By Lexie Folkerts
If somebody asked me a year ago, even just 6 months ago, if I could see myself living in Montana, I’d say no. I had never traveled to the state and frankly knew nothing about it. I think it’s safe to say I love Montana, and I love Livingston. I have been so privileged to be able to explore the beauty of southern Montana. I feel like a stronger person for having taken this step. Now, I can truly say I can see myself living just about anywhere. While I didn’t have any preconceived notions about Montana, I can see that these boxes and stereotypes we put states in are all just words: a bit meaningless. College has really turned me into an earth loving, environmentalist, almost vegan, more open-minded person. But I’m confident no matter where a job takes me, I can adapt and thrive. Energy Corps persuaded me to move to Montana with the appeal of a wonderful service position doing what I love in a state unknown, and I grew to love it.
My college town was the smallest town I’d ever lived in at about 18,000 residents. After living there I came to the conclusion that what I value in a place to live are: walkable, bikeable, access to amenities and basic services via alternative forms of transportation. I want to live in a dense city with an inevitably smaller carbon footprint because of the dense and diverse use of buildings. I wanted to shop at hippy co-op grocery stores and purchase as many locally made, locally sourced goods as possible, go to weekly farmers markets and be involved in my community in as many ways as possible. Living in Livingston has been a pleasure. While it’s nowhere near being a large, dense city, I bike everywhere. Everything I could ever want or need is within biking distance from me. The romanticized idea of shopping at a farmers market every week isn’t quite as appealing during COVID. And while I don’t have a “co-op grocery store”, I do have two locally owned grocery stores that do the trick. So, again, this Energy Corps service position has opened my eyes into what can make me happy. I thought only a big city would do the trick, but a well designed city with access to amenities and services works exactly how I need it to. The proximity and safety of me to use my bike and walking as a primary source of transportation is what matters to me.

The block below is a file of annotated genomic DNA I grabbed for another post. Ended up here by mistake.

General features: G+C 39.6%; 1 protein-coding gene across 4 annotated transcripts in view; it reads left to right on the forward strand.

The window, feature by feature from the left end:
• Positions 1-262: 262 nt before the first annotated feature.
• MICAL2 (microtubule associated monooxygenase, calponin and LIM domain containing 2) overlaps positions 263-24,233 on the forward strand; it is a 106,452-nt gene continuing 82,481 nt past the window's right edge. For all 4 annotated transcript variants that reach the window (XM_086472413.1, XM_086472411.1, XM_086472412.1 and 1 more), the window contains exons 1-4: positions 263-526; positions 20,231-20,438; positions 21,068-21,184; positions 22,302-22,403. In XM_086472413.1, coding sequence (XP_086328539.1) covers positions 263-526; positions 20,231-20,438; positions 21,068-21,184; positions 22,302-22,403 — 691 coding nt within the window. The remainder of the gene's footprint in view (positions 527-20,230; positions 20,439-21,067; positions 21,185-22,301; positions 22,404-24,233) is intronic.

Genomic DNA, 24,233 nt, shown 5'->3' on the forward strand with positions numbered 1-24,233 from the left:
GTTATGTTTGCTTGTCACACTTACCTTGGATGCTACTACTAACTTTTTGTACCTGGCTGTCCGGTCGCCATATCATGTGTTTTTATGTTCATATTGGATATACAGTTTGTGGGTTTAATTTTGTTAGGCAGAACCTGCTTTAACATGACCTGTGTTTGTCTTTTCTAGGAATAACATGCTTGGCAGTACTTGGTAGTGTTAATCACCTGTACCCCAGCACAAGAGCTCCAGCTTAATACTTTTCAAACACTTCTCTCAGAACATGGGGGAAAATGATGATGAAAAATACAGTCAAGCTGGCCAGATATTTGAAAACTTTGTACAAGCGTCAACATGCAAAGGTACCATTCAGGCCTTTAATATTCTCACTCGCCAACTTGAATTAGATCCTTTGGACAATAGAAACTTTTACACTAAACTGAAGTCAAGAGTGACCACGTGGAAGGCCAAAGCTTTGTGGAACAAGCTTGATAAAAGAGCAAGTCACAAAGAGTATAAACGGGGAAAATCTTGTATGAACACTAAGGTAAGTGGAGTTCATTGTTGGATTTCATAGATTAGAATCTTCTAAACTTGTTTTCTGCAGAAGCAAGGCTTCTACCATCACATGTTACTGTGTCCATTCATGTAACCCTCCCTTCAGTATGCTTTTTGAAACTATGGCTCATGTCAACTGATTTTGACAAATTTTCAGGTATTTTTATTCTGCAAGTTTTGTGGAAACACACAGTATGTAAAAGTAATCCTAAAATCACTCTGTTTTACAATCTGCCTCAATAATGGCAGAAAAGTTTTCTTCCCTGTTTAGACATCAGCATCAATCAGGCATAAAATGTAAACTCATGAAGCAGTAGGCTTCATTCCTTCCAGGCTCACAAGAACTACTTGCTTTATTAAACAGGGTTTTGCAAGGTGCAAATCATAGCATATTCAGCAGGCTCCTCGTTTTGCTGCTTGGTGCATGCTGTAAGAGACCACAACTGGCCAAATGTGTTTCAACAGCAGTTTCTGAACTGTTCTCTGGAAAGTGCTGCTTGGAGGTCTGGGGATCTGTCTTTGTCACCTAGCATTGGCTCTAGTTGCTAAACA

Energy Corps feels like it’s going to be another experience in my life like college: I didn’t know I was in the good ol’ days until I was out of it. I won’t truly be able to grasp the value or magnitude of my accomplishments for potentially years. I really only got to meet most of my Energy Corps peers once, but I feel deeply connected to them and I hope this connection lasts years.